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Tuesday, 6 September 2011

Kayaking on the McKenzie

A free Saturday provided the opportunity for my next kayaking adventure. Having paddled the Willamette River from close below the I5 bridge (currently closed to river traffic) to Corvallis,  my next step was to explore the convergence of the McKenzie River with the Willamette. The McKenzie meanders North of Springfield, joining the Willamette outside of town.

For this adventure we parked up my Mazda at Brown's Landing, went home for breakfast, and then at a leisurely 9am~ish headed to Armitage Park. This Park, off the Coburg Road between Eugene and Coburg, has a great landing for boats to lauch, and is just west of the I5 bridge across the McKenzie.

Putting on the splashdeck is the worst part of preparation, requiring at least three hands or use of a knee as a clamp.

Phew, at last the splashdeck is on, paddle is ready, and everything loaded.

Using Beth's GPS for a rough guide. I'm not walking so it's more than 8.3 miles, but I'll be travelling faster than walking pace so I'll get there before 12:34, hopefully.

I try to keep my feet dry while getting in, but it's not very dignified. Fortunately nobody saw me except Beth, and the millions of dozens of three people following this blog.

Getting waterborne requires some joggling to shift the kayak forward, but at last I'm afloat. 

Just to test the current I start off upriver...

paddling furiously to gain the bridge

and confusing Beth who tries to follow me upstream. As soon as I turn back downstream I am carried away, and this was Beth's last view of me for a few hours.

Looking under a footbridge, I spot some interesting lumps

closer inspection proving them to be House Martin nests, or whatever the USA footbridge version of a House Martin is.

slightly weird and alien-looking without evidence of the birds, but I know they are there.

Somehow I never recognised the point where the two rivers join. In fact they join twice, as there's an island between them, and I missed both spots. Nice view of the mountains though.

Various birds as usual, I think this was an Osprey.

Sod it

I've been thinking for some time about getting rid of our "flowerbeds" in the front and replacing them with sod (aka turf). The flowerbeds are a nuisance when mowing the lawn, look terrible for 90% of the year, and need constant weeding which they don't get and thus look terrible. What's been stopping me is that Jerry's, our local DIY store, never has sod (5' x 2' rolls of turf) in stock, so you need to pre-order or get up really early on delivery day to have a chance to get some.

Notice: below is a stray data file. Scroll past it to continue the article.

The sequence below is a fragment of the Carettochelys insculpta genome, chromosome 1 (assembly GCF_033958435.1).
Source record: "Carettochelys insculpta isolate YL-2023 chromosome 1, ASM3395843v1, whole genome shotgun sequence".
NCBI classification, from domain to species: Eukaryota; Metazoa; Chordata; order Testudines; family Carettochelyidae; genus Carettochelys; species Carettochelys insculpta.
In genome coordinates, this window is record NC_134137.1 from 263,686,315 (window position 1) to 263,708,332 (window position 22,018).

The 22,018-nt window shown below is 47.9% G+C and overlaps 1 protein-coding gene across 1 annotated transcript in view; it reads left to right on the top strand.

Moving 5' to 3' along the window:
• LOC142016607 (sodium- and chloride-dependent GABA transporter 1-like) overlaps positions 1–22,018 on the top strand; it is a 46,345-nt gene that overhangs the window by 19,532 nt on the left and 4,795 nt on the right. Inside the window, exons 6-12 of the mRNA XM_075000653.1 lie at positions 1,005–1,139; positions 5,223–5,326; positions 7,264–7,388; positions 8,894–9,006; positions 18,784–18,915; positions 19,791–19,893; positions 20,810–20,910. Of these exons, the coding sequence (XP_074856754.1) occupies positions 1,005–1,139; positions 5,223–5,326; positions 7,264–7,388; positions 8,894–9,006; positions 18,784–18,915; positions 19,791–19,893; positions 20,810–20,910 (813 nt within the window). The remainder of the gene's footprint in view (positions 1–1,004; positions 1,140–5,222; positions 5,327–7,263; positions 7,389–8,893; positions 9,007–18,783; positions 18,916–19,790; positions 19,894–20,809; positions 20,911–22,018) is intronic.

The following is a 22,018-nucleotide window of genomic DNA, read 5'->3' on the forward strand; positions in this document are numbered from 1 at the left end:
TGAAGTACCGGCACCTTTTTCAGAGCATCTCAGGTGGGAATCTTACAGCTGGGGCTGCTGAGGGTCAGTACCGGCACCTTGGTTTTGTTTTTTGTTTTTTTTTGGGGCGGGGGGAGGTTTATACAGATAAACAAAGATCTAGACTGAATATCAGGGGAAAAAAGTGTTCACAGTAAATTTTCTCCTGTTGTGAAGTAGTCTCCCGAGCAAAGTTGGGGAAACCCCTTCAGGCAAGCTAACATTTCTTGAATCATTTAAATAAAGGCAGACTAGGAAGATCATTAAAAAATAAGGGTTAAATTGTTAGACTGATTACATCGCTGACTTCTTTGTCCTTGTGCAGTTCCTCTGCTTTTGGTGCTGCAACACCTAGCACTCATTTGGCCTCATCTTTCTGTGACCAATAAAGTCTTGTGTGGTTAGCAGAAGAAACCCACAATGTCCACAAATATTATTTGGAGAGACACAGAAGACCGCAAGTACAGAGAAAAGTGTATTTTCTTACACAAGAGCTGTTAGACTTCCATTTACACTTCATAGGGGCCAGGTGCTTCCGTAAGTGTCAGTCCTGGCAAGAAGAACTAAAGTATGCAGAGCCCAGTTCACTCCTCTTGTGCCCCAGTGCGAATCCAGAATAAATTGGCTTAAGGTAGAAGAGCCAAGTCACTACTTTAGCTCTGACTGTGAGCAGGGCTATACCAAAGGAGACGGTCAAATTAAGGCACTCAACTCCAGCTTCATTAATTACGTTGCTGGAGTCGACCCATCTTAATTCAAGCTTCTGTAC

Then on Sunday, during a trip to Home Depot for a different project, we saw sod stacked up on pallets, at exactly the same price ($3.19 a roll), so on the spur of the moment I bought six rolls and piled them in the trunk, despite having no tarp to protect the lining, and having done no preparation of the flowerbeds.

Thus at six pm on a Sunday evening I could be found digging out the flowerbeds and laying strips of sod in their place. This was actually the best time of day to do the work, as the area was in shade. A claw-on-stick tool made short work of the scrubby dry bedding, and soon I was piling the loose dirt and debris in a wheelbarrow and laying down the strips of sod.

Beth kept me supplied with cups of tea while I worked, recorded the event for blogsterity, and vacuumed out my car boot for me. This is the front corner of the flowerbed, partly clawed ready for removal of loose plant matter and the bigger stones. The soil is moderately stony here, and there are roots from a mega-Lupin near the surface. A few weeks ago I chopped down a monster Lupin as a beginning to the re-lawning process, and in a few places the roots had put up new shoots. These proto-Lupins have been donated to our neighbor who plants them in his riverbank.

My main concern was to get the sod down quickly so we could water it thoroughly, and it still needs more levelling. This can be achieved by lifting the sod like a rug and filling underneath while it's still liftable, or by scattering loose soil on top once the grass has sprouted a bit.

The debris I lifted partly with a spade and partly by hand, piling it first in the wheelbarrow before dumping this out onto a tarpaulin round the side of the house. This I will sort through once it has dried a bit to remove the plant matter for the yard waste bin, while sifting out the soil to level up the lawn.

Our two black cats found all this unexpected activity fascinating, and watched from our neighbor's lawn. Robert relaid his whole front lawn earlier this year, and I hope mine will look as good in time.

Having got six strips laid, I still need another three or four to finish across the front, but now I know where I can pick up sod easily it's not so daunting. I've always found a big lawn easier to mow than a small one, apart from emptying the grass box more, so adding 100 square foot of lawn is no bother as far as mowing goes.

All our near neighbors have similar front lawns, so it'll look more uniform. We're watering the new strips and the lawn itself liberally until the Fall rains come, and I'm looking forward to easier garden maintainance from now on. The sod is a mixture of local grasses, a Summer and Winter blend, so if we can keep it alive it should look great.